In 1973 she moved into a small cottage in town — a tiny thing out of a fairytale — which inspired the namesake of her debut LP. “I had a little tape recorder and recorded my work sessions,” Lewis said. “And then I would record my final take on it. It was kind of a primitive way to work but it worked for me.” She wrote in earnest songs centered on themes of friendship, love, nature and her faith. “Dear Friend,” “I’m the Lucky One,” and “Seasons” were all written as gifts for her friends while “Get on Down” and “Children of the Light” celebrated her love for God. “Wood-Hue Day” was one of the first songs from her debut LP that she ever performed for someone else, when she invited a co-worker to come by to hear what she’d been working on.

Lewis began playing solo living room shows in Provo, which helped cultivate a community of fans and friends. On weekends she also played regularly at a local ice cream shop, where she gained a loyal following. During this time a friend she’d met through church, Dan Crosby, encouraged Lewis to record what she’d been performing. “He really believed in the music, that there was some commercial value in it,” she said. Crosby booked time for Lewis at Syndicated Recordings Studios in Provo, where she recorded the material that became Cottage Songs. He also paid for the session.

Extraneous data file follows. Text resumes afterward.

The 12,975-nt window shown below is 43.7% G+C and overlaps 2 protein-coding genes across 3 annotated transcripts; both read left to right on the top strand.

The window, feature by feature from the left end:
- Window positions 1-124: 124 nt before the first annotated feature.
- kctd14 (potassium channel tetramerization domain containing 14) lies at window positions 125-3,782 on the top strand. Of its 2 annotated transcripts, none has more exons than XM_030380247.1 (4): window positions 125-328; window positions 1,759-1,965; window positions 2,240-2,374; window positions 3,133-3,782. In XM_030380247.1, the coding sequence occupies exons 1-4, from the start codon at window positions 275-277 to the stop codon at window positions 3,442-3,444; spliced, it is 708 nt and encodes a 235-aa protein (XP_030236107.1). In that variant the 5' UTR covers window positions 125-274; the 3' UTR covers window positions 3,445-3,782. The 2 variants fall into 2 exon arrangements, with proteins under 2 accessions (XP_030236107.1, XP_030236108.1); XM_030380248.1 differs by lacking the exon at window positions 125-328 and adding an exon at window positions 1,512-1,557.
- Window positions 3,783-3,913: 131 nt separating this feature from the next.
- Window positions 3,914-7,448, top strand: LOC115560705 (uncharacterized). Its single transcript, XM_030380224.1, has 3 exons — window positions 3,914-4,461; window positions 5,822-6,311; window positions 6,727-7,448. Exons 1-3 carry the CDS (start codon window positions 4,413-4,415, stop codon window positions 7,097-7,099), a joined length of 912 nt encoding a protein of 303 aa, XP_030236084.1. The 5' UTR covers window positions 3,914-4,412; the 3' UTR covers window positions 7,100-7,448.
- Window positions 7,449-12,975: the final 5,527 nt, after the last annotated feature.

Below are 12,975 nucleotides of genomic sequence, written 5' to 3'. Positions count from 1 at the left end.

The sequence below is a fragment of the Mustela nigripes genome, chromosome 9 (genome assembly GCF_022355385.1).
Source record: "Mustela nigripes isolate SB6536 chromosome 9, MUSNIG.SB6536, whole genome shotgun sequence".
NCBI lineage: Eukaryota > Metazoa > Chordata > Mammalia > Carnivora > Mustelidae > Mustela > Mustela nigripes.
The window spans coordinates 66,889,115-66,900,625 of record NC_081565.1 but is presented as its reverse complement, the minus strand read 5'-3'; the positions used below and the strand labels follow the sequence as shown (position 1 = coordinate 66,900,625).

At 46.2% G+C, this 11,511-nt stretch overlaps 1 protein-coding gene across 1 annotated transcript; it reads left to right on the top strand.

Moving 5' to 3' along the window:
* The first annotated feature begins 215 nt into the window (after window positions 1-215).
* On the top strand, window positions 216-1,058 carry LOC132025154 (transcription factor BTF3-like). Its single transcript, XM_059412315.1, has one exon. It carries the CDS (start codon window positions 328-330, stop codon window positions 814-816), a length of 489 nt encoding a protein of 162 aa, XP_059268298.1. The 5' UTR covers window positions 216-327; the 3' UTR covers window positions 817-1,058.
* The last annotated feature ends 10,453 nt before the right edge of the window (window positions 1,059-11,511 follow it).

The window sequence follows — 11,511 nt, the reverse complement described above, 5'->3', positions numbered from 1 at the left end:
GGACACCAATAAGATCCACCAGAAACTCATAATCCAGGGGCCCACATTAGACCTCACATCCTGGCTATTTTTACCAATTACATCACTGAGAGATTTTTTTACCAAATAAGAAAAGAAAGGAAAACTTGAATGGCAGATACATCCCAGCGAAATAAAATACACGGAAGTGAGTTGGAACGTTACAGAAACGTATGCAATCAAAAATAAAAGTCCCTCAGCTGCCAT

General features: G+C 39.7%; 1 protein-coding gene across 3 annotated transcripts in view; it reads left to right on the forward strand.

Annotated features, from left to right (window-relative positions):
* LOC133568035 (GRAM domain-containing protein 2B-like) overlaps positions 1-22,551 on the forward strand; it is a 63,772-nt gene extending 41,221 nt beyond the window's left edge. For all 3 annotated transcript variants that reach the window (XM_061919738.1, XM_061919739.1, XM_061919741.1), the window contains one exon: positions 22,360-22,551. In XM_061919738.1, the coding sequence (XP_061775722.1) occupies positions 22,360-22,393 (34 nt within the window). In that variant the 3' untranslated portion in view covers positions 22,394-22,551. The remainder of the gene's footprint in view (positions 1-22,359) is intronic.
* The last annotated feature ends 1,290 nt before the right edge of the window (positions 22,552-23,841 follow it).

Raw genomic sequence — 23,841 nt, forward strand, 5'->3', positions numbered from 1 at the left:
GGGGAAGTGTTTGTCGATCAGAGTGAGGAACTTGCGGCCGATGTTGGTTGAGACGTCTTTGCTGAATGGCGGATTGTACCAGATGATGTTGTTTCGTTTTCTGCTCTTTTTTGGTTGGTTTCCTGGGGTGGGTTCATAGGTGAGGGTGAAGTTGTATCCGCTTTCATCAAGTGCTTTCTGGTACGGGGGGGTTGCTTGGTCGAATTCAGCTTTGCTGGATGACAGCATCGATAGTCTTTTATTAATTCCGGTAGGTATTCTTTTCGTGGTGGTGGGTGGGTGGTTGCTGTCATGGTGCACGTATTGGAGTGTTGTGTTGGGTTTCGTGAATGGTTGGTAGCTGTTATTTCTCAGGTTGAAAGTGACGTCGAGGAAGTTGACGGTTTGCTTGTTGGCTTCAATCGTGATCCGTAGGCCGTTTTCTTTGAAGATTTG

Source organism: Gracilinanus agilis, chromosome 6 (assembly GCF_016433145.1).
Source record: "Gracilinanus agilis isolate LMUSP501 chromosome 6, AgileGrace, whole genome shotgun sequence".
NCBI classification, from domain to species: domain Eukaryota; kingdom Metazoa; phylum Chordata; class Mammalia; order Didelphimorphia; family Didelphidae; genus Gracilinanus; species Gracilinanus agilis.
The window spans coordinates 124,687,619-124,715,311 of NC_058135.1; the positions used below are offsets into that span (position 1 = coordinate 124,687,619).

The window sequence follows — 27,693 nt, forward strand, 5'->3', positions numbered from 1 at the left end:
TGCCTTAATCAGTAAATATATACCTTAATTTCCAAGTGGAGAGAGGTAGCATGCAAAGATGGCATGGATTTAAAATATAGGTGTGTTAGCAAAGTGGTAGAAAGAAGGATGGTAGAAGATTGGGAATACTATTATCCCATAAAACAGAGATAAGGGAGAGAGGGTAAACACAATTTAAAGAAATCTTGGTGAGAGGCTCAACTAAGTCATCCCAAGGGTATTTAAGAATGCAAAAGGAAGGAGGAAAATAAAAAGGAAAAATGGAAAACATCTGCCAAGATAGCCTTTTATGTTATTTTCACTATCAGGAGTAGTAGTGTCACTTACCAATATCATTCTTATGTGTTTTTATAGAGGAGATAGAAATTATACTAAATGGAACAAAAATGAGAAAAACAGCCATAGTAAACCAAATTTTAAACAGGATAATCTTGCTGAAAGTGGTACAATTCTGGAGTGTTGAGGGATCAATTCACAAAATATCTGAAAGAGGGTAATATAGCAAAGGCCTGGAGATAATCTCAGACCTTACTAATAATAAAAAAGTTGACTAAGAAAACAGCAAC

“I wanted to the be songwriter. I never saw myself as the performer.”
— Naomi Lewis
It wasn’t without its challenges. The recording engineer was tough on Lewis, who’d never been in a studio before, providing harsh feedback and forcing her to record multiple takes of each song against her will. “I was struggling with that. I didn’t really want to be there to begin with. Dan had talked me into it,” she said. “It’s something I went to with resistance, let’s put it that way.”

After Cottage Songs was mastered, Lewis discovered there was some feedback on the uptempo tunes. “It had been recorded too hot, I guess,” she explained. Lewis was reluctant to return to the studio to after the hardships in the first session, so Crosby enlisted local Dave Eyre and his band Prodigy to help quickly re-record six of the songs. Eyre wrote arrangements, which added saxophone and brass, as heard on “Get On Down,” and pulsing baselines. It was a sound Lewis would have never chosen, but ultimately settled for, given her reticence to go back to the studio. All she had to do was re-record her vocals. Her friend Jeanette Willis also re-recorded French Horn parts.